Science correspondent, BBC News
The research has plugged a gap, say the researchers
The rise in temperatures at Earth's poles has for the first time been attributed directly to human activities, according to a study.
The work, by an international team, is published in Nature Geoscience journal.
In 2007, the UN's climate change body presented strong scientific evidence the rise in average global temperature is mostly due to human activities.
This contradicted ideas that it was not a result of natural processes such as an increase in the Sun's intensity.
At the time, there was not sufficient evidence to say this for sure about the Arctic and Antarctic.
We really can't claim anymore that it's natural variations that are driving these very large changes
Peter Stott, Met Office
Their study indicates that humans have indeed contributed to warming in both regions.
Researchers expected this result for the Arctic - because of the recent sharp increase in the melting of sea ice in the summer in the region - but temperature variations in the Antarctic have until now been harder to interpret.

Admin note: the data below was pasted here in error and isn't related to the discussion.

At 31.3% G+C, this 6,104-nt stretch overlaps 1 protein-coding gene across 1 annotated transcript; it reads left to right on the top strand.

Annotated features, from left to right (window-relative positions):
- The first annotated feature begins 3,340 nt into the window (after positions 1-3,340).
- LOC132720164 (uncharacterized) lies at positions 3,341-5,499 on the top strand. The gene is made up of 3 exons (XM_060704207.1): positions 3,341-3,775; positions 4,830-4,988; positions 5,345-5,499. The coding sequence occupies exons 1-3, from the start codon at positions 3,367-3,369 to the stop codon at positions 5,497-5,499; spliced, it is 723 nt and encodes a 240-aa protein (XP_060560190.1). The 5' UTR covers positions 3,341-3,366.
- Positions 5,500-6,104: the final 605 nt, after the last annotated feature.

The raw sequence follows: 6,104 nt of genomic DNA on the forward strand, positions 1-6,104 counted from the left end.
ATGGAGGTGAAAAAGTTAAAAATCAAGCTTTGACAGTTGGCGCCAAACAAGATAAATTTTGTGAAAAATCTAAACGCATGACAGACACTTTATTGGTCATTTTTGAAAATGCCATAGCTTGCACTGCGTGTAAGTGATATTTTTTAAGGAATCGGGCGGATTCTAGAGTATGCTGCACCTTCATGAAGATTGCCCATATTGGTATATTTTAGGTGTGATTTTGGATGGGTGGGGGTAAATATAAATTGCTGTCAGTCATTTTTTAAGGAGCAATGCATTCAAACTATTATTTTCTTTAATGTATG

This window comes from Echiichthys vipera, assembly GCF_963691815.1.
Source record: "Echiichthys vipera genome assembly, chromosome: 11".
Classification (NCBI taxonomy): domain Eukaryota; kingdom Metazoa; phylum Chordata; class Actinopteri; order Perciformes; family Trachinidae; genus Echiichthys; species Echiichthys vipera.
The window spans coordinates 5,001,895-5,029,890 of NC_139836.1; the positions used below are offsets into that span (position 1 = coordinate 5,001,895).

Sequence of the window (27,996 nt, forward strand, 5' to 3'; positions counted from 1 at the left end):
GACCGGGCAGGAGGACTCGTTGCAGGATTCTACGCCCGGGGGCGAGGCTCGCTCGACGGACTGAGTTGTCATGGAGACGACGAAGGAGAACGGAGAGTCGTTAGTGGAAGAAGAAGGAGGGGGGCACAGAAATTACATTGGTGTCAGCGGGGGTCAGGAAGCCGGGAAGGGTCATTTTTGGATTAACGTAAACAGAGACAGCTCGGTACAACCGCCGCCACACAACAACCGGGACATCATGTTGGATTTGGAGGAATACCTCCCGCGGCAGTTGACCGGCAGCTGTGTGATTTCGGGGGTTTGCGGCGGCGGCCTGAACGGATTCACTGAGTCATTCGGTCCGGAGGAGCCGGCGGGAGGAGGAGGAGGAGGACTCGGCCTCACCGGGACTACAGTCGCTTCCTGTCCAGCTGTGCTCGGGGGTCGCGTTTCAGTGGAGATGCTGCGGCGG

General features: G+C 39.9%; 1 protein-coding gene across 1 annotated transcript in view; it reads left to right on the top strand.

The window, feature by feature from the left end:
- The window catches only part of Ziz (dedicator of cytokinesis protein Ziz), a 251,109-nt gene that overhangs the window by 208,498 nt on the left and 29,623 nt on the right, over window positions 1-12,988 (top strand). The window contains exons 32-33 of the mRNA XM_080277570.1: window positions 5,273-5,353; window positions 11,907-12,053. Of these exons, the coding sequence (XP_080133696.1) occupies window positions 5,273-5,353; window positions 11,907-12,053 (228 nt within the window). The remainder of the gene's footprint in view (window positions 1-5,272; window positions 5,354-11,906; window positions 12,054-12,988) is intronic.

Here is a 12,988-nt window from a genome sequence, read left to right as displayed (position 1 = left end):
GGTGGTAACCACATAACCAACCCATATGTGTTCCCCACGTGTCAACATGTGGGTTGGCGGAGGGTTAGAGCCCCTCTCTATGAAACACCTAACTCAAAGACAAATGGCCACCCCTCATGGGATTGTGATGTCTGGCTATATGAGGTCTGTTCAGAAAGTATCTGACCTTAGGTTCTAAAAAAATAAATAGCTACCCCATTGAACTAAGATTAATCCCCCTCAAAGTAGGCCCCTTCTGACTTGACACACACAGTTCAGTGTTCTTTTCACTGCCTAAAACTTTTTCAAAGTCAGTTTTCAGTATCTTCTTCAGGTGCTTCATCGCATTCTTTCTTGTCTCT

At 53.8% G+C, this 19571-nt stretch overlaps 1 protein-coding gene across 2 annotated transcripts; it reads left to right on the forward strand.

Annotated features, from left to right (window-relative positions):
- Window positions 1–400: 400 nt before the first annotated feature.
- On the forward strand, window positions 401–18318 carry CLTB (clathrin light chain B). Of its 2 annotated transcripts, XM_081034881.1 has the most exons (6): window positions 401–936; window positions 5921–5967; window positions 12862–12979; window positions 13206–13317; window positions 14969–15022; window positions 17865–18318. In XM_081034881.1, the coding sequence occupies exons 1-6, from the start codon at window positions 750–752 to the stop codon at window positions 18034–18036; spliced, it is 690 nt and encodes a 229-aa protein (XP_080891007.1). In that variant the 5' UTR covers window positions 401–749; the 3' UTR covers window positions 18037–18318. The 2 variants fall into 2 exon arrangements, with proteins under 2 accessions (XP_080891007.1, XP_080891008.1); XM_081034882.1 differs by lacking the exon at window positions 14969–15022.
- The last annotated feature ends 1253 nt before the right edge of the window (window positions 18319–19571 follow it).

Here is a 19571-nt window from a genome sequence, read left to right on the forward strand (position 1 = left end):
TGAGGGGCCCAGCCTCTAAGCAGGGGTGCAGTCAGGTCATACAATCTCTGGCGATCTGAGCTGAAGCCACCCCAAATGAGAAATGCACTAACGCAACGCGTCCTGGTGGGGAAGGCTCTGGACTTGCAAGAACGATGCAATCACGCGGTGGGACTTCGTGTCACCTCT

Today's study, according to the researchers, suggests for the first time that there's a discernable human influence on both the Arctic and Antarctica.
The research team took the temperature changes over the polar regions of the Earth and compared them with two sets of climate models.
One set assumed that there had been no human influence the other set assumed there had.
The best fit was with models that assumed that human activities including the burning of fossil fuels and depletion of ozone had played a part.
According to one of the researchers involved with the study, Peter Stott, head of climate monitoring and attribution at the Met Office, formally showing that the Antarctic was being influenced by human activities was the key development
"In the recent IPCC (Intergovernmental Panel on Climate Change) report for example," he said, "it wasn't possible to make a statement about the Antarctic because such a study had not been done at that point.
"But nevertheless when you do that you see a clear human fingerprint in the observed data. We really can't claim anymore that it's natural variations that are driving these very large changes that we are seeing in our in the climate system."
Professor Phil Jones, director of the Climate Research Unit at the University of East Anglia, said: "Our study is certainly closing a couple of gaps in the last IPCC report.
"But I still think that a number of people, including some politicians, are reluctant to accept the evidence or to do anything about it until we specifically come down to saying that one particular event was caused by humans like a serious flood somewhere or even a heatwave.
"Until we get down to smaller scale events in both time and space I still think there will be people doubting the evidence."